It was in this environment that Bosnia held nationwide elections on October 7 for its presidency, parliament, and Federation cantons. The stakes surrounding this vote were also high. In recent years, interests between the country’s two most nationalistic parties—Milorad Dodik’s Alliance of Independent Social Democrats (SNSD) and Dragan Covic’s Croatian Democratic Union of Bosnia and Herzegovina Party (HDZ-BiH)—increasingly aligned, spelling trouble for Bosnia’s integrity as a state given these leaders’ irredentist designs. They had the opportunity to take two-of-three Dayton-mandated presidential seats, which would drive the national government to dysfunction, paving the way for potential secession of RS and a break-up of the Federation.

Voters in the Federation determined otherwise. Instead of Covic, Federation Bosnians (comprising primarily Bosniaks and Croats) elected moderate pluralist Zeljko Komsic as the Croat tripartite president. Protests by several thousand ethnic Croats ensued, along with resumed calls for racist electoral reforms propagated by HDZ-BiH, whereby Bosnian citizens would be effectively barred from freely voting for a candidate regardless of his or her ethnicity. Komsic’s electoral win will help to temper and diminish political schemes to undermine state authority.

Covic’s loss further complicates Dodik’s visions for an independent statelet. Elected as the Serb member of the presidency, Dodik has an interest in seeing the state effectively run now that his chief ally is out. State dysfunction would, for example, prevent his allotment of various political appointments from taking office, and his greater say in Bosnia’s defense and security policies would be diminished. Covic and Dodik’s currently misaligned interests bode well for the integrity of the Bosnian state.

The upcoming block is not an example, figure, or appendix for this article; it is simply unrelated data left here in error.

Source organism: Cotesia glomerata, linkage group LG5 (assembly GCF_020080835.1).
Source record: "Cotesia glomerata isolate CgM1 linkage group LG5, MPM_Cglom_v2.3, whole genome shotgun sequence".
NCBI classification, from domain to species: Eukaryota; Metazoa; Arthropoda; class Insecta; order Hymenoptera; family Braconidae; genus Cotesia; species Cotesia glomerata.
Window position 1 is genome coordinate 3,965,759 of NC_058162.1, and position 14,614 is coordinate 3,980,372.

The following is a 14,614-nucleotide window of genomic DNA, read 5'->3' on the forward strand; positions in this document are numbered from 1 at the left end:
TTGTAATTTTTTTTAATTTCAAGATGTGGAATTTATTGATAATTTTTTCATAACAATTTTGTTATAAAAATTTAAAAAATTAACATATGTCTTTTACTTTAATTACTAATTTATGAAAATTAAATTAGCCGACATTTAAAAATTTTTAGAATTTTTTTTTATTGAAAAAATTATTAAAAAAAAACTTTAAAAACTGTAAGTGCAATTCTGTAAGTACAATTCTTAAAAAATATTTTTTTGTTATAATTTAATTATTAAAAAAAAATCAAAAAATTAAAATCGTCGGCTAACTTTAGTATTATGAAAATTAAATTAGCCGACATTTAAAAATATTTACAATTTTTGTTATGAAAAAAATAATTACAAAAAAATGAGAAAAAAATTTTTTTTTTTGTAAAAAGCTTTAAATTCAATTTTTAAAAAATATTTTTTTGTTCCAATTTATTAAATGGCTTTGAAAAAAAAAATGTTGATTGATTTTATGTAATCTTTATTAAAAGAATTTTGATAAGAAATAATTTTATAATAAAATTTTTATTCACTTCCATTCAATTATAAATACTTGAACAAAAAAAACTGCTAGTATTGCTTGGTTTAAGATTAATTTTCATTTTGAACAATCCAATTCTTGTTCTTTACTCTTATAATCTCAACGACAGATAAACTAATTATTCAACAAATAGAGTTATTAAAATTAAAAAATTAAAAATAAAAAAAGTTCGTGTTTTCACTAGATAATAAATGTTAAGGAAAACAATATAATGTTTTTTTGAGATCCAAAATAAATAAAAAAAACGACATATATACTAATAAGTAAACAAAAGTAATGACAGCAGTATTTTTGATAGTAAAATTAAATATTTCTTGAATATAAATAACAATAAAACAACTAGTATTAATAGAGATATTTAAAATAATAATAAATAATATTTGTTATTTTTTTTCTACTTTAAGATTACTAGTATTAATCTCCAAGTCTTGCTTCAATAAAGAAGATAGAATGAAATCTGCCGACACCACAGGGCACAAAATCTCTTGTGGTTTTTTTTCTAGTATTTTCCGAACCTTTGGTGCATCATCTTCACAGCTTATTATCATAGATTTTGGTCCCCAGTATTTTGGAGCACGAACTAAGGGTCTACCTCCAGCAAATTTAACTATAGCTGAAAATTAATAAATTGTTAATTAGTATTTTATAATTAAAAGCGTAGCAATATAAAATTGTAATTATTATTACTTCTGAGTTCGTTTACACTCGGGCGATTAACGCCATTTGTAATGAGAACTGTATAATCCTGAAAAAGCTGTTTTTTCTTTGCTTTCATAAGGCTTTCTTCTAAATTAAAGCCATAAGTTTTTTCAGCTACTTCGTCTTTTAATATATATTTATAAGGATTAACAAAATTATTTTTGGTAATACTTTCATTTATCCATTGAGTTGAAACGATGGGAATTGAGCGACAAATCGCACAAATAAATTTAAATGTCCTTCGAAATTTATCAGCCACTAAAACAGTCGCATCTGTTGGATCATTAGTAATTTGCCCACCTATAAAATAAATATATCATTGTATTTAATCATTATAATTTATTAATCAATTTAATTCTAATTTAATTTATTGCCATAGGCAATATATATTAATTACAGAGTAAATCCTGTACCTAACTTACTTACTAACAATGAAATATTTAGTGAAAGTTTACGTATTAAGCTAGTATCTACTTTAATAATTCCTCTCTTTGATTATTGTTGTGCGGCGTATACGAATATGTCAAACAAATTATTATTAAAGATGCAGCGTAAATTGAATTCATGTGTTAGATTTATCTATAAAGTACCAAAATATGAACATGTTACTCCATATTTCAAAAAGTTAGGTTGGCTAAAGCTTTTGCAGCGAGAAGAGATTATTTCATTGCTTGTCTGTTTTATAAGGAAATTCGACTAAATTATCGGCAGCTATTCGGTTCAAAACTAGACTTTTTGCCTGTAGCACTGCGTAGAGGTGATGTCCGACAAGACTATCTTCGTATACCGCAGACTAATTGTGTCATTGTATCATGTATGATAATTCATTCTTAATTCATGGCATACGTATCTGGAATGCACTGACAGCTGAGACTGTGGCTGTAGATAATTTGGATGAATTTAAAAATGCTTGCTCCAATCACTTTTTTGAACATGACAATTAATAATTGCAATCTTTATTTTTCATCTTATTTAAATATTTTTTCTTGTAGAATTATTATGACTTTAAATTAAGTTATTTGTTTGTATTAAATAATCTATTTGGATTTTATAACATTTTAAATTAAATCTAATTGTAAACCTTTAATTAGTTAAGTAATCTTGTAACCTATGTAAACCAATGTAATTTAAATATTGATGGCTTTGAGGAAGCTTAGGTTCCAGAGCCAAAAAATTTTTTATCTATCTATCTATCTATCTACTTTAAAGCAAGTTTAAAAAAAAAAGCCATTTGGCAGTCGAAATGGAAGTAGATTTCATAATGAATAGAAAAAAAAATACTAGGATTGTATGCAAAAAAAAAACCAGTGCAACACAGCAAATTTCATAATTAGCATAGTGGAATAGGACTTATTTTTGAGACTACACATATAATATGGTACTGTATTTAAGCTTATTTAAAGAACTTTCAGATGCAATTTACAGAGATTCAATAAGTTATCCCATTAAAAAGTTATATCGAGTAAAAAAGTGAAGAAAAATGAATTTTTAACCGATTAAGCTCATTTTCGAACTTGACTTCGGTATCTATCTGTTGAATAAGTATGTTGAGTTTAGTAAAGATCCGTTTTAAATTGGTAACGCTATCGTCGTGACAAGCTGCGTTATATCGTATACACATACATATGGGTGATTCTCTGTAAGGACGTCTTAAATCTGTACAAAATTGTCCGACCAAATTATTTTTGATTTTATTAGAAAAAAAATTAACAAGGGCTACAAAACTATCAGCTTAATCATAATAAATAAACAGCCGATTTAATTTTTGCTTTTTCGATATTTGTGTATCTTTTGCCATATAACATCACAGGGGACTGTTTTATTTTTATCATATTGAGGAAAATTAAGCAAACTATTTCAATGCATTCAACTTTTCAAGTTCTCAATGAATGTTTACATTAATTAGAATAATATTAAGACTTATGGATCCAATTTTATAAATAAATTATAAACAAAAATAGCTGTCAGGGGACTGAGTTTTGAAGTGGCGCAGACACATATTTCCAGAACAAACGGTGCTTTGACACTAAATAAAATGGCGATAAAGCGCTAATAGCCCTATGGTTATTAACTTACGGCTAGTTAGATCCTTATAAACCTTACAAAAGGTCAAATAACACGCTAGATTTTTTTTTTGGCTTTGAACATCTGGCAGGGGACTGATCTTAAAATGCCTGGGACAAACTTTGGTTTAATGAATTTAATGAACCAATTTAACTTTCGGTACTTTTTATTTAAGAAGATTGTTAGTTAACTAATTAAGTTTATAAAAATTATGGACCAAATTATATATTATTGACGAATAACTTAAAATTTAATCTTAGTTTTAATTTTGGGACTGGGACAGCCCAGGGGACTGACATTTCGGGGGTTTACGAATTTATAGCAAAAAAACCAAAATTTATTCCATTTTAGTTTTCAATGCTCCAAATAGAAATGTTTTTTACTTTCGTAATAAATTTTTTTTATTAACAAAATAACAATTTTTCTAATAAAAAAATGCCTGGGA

What Bosnia needs is the kind of constitutional compromise its parliament nearly achieved in 2006. In that year, the U.S. and its European partners enticed the Bosnian legislature to deliberate a well-developed set of constitutional reforms essential for a more streamlined, just, and authoritative central government. Using the incentive of EU membership, international stakeholders were able to effectively put on the table amendments empowering the state-level parliament as well as providing the procedural possibility of a president outside the three constituency peoples. Its passage would have been an initial and important step towards a more democratic, unified government.

Unfortunately, the incongruence of SNSD and HDZ-BiH agendas won’t in themselves catalyze the incoming parliament to take up such reforms in the near future. Although the potential catastrophe of state dissolution was averted, ethno-nationalism and its purveyors will nonetheless continue to loom in Bosnian politics for the foreseeable future.

As 2018 nears its close, the Western Balkans remains hotly contested between liberal democratic forces and those of reactionary nationalists. The U.S. and its European allies can best assist current and aspiring members to NATO and the EU with renewed and consistent political support, economic aid, vigorous assistance to democratic civil society, and robust military engagement. The fruits of such committed actions were witnessed in Skopje last week. For their sake and that of greater European security, it is best to keep the momentum going forward, helping these countries realize their place in the democratic, transatlantic community.